Wildfire Burns In Red Rock Canyon

The Carpenter 1 wildfire is burning in Red Rock Canyon National Conservation Area. The fire has scorched nearly 30,000 acres.

(Image credit: Adam Loehnert/National Park Service)

Wildfires have been particularly cruel this summer, torching arid landscapes and killing historic numbers of firefighters. In the above photo, a wildfire burns just a short drive from the Las Vegas strip.

The Carpenter 1 wildfire, as it is called, is burning in the Red Rock Canyon National Conservation Area, 17 miles (27 kilometers) west of Las Vegas, and visible from the famous strip. The park is named after the large, red sandstone peaks that rise and fall across the terrain. Red Rock Canyon was Nevada's first National Conservation Area. More than one million people each year visit the area's 195,819 acres.

More than 1,000 people are battling the Carpenter 1 wildfire, which has forced hundreds of residents to flee the area. Lightning is suspected as the cause of the fire, which has burned nearly 30,000 acres.

In June, a deadly wildfire in Yarnell Hill, Ariz, claimed the lives of 19 firefighters, the most of any fire in the past 80 years. The fire is now contained, but not before the blaze burned more than 8,300 acres and destroyed 114 structures.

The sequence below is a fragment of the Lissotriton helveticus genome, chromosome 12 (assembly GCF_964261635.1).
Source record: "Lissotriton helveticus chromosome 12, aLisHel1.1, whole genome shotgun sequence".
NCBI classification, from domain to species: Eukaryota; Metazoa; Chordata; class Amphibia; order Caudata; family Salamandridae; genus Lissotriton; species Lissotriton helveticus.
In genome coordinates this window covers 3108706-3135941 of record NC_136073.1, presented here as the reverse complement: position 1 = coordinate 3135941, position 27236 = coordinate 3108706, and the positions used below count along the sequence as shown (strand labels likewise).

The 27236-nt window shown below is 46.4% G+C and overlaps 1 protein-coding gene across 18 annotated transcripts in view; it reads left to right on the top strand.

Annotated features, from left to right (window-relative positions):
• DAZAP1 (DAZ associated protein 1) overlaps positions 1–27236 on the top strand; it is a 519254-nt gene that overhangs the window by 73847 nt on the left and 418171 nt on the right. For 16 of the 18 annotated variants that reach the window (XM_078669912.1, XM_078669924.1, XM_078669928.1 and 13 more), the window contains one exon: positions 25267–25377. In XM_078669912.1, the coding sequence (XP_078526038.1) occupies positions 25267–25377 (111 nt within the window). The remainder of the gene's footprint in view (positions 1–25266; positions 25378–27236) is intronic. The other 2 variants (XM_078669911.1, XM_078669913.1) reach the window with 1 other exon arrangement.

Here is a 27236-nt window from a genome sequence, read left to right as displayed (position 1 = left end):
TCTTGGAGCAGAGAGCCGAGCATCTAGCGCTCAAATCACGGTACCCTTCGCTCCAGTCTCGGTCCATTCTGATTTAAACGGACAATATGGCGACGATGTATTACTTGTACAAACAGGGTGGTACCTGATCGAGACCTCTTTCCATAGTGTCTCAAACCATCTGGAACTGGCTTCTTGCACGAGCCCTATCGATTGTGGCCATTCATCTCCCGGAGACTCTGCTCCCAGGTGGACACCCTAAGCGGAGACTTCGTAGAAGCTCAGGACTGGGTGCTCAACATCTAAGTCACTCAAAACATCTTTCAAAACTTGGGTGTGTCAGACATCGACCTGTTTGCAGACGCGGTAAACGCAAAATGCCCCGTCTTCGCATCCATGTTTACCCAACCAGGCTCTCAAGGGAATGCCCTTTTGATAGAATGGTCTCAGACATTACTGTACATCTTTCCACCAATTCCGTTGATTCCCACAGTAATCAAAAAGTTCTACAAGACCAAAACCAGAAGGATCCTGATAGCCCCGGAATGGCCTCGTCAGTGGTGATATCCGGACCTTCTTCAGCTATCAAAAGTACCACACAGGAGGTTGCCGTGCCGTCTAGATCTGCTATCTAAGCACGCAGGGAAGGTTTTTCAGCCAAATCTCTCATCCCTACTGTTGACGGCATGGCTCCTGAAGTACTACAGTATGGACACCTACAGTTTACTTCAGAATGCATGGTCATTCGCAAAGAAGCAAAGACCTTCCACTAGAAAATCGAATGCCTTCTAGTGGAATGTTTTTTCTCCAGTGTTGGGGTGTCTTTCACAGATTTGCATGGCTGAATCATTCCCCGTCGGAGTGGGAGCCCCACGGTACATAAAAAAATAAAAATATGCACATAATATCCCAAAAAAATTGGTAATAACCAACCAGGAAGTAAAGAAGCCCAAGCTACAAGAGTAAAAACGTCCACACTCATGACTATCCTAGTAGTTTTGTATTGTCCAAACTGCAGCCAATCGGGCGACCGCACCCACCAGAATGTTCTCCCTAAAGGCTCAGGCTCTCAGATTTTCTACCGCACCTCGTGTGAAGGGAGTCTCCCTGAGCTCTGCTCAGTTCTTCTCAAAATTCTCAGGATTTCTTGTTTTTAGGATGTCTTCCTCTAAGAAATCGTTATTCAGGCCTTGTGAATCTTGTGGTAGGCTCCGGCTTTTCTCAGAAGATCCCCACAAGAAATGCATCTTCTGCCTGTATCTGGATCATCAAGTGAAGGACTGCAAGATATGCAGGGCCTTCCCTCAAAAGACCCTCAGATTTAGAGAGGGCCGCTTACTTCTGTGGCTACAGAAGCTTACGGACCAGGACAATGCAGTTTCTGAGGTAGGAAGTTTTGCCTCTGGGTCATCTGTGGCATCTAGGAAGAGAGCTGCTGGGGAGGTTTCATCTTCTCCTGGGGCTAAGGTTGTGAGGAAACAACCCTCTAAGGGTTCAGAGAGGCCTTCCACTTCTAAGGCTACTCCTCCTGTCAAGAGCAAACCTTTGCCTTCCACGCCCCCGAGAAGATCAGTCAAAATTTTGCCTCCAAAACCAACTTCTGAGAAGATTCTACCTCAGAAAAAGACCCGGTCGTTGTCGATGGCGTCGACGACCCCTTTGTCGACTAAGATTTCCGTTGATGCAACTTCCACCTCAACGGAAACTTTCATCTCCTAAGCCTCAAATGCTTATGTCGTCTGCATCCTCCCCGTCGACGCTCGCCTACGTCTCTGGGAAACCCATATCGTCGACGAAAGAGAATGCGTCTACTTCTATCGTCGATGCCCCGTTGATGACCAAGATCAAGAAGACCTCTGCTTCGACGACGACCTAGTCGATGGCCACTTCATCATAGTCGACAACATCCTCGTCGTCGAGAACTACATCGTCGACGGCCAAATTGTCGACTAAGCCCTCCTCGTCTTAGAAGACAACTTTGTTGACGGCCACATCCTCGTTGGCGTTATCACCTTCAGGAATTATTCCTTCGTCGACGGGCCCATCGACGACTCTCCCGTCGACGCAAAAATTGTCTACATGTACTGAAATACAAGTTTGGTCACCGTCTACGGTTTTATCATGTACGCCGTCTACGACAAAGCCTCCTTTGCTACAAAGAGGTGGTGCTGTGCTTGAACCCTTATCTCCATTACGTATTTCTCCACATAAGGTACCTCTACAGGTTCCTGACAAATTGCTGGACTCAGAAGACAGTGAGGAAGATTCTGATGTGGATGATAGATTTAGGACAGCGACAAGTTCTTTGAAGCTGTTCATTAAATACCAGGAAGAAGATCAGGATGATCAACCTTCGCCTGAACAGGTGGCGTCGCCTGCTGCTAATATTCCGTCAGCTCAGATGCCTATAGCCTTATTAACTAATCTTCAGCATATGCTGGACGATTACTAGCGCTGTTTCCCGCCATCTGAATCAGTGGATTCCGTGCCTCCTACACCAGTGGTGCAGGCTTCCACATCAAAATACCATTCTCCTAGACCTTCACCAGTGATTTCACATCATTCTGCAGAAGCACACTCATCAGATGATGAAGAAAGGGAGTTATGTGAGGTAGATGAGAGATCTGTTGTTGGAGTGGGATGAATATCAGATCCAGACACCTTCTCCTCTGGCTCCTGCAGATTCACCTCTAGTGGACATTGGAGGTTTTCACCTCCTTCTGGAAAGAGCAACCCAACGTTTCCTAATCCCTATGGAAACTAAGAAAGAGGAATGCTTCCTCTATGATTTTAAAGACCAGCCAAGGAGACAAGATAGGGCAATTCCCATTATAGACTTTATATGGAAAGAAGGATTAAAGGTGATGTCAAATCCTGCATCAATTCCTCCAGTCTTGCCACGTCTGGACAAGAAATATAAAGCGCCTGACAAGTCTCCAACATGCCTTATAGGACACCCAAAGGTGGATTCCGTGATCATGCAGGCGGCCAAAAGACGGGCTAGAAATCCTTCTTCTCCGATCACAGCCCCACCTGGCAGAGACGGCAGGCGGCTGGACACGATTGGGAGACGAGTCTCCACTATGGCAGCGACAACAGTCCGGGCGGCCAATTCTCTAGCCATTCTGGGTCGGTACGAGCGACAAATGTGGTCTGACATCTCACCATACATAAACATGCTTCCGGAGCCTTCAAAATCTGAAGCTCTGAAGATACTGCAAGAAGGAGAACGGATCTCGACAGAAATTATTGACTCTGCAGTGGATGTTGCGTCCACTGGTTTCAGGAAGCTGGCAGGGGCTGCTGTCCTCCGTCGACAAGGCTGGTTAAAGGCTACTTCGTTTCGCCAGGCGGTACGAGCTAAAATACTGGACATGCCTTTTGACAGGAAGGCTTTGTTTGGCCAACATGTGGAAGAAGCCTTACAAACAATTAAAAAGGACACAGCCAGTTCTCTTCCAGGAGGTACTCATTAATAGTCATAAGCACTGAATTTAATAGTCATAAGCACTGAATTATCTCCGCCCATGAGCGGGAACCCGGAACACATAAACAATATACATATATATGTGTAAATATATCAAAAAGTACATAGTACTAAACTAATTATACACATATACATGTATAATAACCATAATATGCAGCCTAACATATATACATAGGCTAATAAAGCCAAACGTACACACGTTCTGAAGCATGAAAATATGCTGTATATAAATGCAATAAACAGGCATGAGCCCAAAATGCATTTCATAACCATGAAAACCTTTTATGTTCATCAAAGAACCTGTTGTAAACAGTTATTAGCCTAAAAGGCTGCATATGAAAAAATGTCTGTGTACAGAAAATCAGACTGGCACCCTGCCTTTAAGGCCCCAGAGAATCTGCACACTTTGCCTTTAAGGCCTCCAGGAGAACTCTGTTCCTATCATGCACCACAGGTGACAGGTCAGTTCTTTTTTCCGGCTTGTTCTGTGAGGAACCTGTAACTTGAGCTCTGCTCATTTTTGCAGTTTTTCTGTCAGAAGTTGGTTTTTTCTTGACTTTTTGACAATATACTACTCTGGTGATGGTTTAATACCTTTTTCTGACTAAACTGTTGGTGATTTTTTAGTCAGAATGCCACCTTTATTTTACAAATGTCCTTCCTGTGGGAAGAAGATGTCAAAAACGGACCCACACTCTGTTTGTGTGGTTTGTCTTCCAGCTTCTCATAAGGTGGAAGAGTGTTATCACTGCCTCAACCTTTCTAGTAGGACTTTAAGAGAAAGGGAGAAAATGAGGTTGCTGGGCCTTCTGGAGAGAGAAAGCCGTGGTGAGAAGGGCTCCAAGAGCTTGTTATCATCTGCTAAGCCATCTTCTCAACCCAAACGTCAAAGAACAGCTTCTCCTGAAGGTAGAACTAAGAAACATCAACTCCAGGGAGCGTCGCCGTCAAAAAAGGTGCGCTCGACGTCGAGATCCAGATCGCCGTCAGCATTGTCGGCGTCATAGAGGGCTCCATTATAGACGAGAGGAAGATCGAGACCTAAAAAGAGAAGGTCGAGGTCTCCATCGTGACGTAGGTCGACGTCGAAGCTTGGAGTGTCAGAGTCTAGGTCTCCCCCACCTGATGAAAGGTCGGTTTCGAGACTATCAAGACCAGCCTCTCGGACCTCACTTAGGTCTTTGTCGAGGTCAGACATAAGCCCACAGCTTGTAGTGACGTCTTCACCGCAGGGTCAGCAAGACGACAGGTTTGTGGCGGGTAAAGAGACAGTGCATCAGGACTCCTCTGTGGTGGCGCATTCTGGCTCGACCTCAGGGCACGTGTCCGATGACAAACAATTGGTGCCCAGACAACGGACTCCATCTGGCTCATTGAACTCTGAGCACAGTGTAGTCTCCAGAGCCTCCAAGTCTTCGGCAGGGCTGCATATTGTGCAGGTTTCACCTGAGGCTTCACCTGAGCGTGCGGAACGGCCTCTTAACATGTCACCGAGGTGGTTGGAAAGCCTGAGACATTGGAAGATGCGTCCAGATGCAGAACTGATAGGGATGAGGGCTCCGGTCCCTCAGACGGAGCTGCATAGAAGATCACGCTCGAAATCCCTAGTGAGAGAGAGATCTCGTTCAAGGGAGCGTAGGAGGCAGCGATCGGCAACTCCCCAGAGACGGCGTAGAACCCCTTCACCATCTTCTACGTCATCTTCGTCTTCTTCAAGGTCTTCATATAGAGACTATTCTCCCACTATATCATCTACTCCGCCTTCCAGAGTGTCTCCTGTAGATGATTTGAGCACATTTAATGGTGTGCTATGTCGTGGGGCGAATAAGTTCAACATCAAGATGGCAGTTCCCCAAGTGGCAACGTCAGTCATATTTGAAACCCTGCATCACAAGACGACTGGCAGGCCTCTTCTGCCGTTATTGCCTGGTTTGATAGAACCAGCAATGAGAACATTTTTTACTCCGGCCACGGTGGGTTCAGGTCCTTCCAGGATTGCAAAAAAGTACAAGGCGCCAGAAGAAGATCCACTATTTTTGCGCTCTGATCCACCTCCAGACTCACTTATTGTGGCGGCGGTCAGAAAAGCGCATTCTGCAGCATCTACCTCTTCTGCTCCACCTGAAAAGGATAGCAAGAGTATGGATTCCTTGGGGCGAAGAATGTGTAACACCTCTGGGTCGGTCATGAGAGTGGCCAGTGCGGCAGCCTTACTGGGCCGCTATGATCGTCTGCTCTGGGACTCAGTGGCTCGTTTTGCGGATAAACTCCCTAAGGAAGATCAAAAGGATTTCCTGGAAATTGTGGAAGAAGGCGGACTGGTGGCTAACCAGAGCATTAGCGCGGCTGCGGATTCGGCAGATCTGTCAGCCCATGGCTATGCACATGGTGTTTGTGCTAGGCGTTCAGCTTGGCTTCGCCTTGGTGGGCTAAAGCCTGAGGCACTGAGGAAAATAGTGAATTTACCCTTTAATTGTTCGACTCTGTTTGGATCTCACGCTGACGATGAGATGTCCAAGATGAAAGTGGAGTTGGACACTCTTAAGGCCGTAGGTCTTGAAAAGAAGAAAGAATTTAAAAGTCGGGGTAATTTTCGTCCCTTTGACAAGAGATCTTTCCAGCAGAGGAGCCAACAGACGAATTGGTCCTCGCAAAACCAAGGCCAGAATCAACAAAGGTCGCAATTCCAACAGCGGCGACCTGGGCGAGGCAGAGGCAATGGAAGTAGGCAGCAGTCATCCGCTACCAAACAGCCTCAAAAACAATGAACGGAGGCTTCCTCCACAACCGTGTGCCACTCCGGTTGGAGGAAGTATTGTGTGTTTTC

- Brett Israel, OurAmazingPlanet Contributor

Follow OurAmazingPlanet on Facebook and Google+.

'Wrasse-ling' In the Pacific Ocean

Surge Wrasse Fish

(Image credit: Claire Fackler, NOAA National Marine Sanctuaries)

A colorful surge wrasse (Thalassoma purpureum) swims in the waters of the Kure Atoll in the Pacific Ocean. Kure is made up of a shallow lagoon surrounded by a ring-shaped barrier reef. It is the northernmost coral atoll in the world, and is located 55 miles (89 kilometers) beyond the larger Midway Atoll in the Northwestern Hawaiian Islands.

Surge wrasses are typically found in shallow surge zones of outer reef flats. These fish feed on zooplankton and hard shell invertebrates, including snails and crabs. [Related: Photos: The Freakiest-Looking Fish]

Live Science Staff
For the science geek in everyone, Live Science offers a fascinating window into the natural and technological world, delivering comprehensive and compelling news and analysis on everything from dinosaur discoveries, archaeological finds and amazing animals to health, innovation and wearable technology. We aim to empower and inspire our readers with the tools needed to understand the world and appreciate its everyday awe.